Proficiency rates on the reading PSSA for Young Scholars Douglass and Mastery’s renaissance elementary schools.
|Young Scholars Douglass||22.2%||26.5%||31.3%||31.1%||28.2%|
= final year under district control
Proficiency rates on the math PSSA for Young Scholars Douglass and Mastery’s renaissance elementary schools.
|Young Scholars Douglass||29.1%||43.5%||61.1%||44.4%||37.3%|
= final year under district control
Optimistic for the future
On Wednesday morning, as parents dropped kids off in the Douglass schoolyard, most had positive things to say about the work done by Scholar Academies, but were optimistic about the changeover.
“Mastery is tops, that’s what I was told. I read up on it. And I’m going to see,” said Valerie Brown, a grandmother of a seventh-grade boy and fifth-grade girl. “I hope it’s a big improvement. We’ll see by first report card.”
Brown said parents need to share in the responsibility for recent test score declines.
“I really think the parents have to pitch in a little more and be a little more stern and take things away,” she said. “That’s what I had to do. He wanted to play Xbox all day when he came home from school. ‘No, you’re going to do your homework first, then games.'”
Deshaunte Wagner, whose son, Saleem, is in fourth grade, was pleased to find that Mastery was changing the school’s policy for dealing with kids with emotional support needs.
The program Scholar Academies ran, moved her son, who has an emotional support special-education disability, into a separate wing of the building. Scholar Academies said that practice allows teachers to have better one-on-one interactions with children.
But some parents disagreed.
“They couldn’t bring nothing, no book bags, no pencils, only money. So it was kinda like the kids were in prison,” said Wagner. “So, I feel a lot better that he’s in regular classes now.”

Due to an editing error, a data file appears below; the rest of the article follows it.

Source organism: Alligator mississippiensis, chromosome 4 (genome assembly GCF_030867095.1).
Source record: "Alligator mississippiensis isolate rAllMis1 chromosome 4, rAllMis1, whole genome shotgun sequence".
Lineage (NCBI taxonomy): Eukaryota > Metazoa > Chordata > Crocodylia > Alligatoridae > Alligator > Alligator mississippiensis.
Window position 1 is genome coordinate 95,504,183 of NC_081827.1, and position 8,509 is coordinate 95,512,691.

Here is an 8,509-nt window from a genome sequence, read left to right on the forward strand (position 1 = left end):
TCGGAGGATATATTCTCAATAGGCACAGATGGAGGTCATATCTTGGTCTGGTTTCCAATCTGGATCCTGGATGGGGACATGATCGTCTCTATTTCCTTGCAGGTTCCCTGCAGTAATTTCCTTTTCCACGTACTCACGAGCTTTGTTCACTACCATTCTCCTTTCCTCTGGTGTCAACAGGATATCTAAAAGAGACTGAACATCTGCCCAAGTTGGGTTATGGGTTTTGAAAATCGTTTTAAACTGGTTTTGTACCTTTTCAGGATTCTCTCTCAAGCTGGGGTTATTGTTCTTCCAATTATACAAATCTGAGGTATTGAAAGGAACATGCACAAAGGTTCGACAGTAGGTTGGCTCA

Mastery itself has undergone significant changes over the years.
There’s now more of a focus on critical thinking and personal grit, leaders said, and less on its original “no excuses” model that hinged on strict discipline and traditional instruction.
To teach in a Mastery school is to embrace a very specific pedagogical model. The 75 percent of last year’s faculty who remained at Douglass went through intensive training this summer.
“So anybody who is new to Mastery – regardless of how long you’ve been teaching – comes in for almost a full three weeks prior to school opening,” said Collins-Shapiro, a former Philadelphia School District administrator. “We walk through, like, if you’re a fourth-grade teacher, here’s the fourth-grade curriculum, here’s what you are going to be doing, and you’re going to practice with other fourth-grade teachers.”
At Mastery, a centralized team develops the curriculum and chooses materials for each of its schools. Leaders say this allows teachers to spend less time searching for content and more time developing effective ways to teach it.
“We can create the framework for the lesson,” said Collins-Shapiro. “Now your job is to work with all the other teachers in your content area to say, ‘How am I going to teach it?'”
The Philadelphia School Reform Commission has faith that Mastery’s teachers will come up with good answers.
It reupped Douglass’ charter until 2020.